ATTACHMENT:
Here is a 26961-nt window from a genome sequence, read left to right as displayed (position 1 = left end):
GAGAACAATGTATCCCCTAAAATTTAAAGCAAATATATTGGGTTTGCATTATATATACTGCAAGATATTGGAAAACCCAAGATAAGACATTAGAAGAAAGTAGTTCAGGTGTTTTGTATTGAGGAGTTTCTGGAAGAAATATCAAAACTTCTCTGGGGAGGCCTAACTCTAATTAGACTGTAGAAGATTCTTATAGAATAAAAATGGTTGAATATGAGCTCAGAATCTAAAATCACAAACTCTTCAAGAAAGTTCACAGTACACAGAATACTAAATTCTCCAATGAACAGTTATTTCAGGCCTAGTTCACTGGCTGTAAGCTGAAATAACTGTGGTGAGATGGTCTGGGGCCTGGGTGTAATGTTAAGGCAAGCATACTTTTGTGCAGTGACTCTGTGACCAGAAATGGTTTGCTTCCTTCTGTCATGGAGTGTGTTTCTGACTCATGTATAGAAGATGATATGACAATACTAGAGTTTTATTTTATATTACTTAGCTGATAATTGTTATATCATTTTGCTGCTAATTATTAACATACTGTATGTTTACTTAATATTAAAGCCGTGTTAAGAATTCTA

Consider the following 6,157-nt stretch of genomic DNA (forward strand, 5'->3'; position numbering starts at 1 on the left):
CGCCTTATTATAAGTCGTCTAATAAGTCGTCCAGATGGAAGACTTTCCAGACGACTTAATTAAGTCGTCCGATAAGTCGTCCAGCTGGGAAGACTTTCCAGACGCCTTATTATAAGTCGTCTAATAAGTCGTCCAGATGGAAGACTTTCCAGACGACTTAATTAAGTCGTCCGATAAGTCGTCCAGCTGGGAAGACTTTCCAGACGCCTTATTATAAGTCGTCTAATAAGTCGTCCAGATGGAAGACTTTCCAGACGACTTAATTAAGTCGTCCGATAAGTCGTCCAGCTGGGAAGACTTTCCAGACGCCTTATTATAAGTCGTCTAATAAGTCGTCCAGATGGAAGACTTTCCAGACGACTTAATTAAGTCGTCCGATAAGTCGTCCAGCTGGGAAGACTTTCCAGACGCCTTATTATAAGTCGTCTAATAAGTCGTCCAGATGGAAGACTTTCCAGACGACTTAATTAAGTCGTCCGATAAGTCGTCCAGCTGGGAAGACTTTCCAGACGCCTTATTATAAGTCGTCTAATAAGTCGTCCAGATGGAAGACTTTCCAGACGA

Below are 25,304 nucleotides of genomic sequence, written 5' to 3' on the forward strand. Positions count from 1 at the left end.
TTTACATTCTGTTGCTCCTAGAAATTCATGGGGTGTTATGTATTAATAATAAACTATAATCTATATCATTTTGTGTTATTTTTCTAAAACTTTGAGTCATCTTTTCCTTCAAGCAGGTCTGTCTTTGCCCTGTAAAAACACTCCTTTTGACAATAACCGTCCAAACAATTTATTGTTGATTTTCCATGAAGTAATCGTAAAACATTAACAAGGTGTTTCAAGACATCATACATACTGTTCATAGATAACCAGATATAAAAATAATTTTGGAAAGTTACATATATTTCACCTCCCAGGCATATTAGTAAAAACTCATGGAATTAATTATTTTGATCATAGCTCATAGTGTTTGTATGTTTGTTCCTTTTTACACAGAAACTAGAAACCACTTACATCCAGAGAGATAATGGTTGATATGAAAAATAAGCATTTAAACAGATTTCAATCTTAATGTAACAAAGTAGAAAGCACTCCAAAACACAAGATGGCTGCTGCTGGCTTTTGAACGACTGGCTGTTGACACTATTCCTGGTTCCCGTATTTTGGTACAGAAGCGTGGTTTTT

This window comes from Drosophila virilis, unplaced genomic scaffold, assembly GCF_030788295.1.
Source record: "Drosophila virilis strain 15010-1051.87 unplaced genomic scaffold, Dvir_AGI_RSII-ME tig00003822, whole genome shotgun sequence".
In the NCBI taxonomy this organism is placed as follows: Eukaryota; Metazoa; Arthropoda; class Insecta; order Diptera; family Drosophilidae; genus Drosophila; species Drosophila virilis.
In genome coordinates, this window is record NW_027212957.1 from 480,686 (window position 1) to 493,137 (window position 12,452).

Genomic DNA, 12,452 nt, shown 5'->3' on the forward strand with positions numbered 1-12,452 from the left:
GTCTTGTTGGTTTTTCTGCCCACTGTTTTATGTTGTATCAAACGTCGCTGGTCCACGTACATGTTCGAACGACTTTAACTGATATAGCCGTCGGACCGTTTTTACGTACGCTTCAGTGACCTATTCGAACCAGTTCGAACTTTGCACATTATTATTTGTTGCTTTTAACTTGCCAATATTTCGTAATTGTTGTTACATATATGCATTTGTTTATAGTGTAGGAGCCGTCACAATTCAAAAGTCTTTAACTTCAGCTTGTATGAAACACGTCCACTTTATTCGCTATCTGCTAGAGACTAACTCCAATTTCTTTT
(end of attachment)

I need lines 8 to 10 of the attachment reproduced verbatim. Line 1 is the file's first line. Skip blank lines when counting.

Source record: "Drosophila virilis strain 15010-1051.87 unplaced genomic scaffold, Dvir_AGI_RSII-ME tig00003822, whole genome shotgun sequence".
In the NCBI taxonomy this organism is placed as follows: Eukaryota; Metazoa; Arthropoda; class Insecta; order Diptera; family Drosophilidae; genus Drosophila; species Drosophila virilis.
In genome coordinates, this window is record NW_027212957.1 from 480,686 (window position 1) to 493,137 (window position 12,452).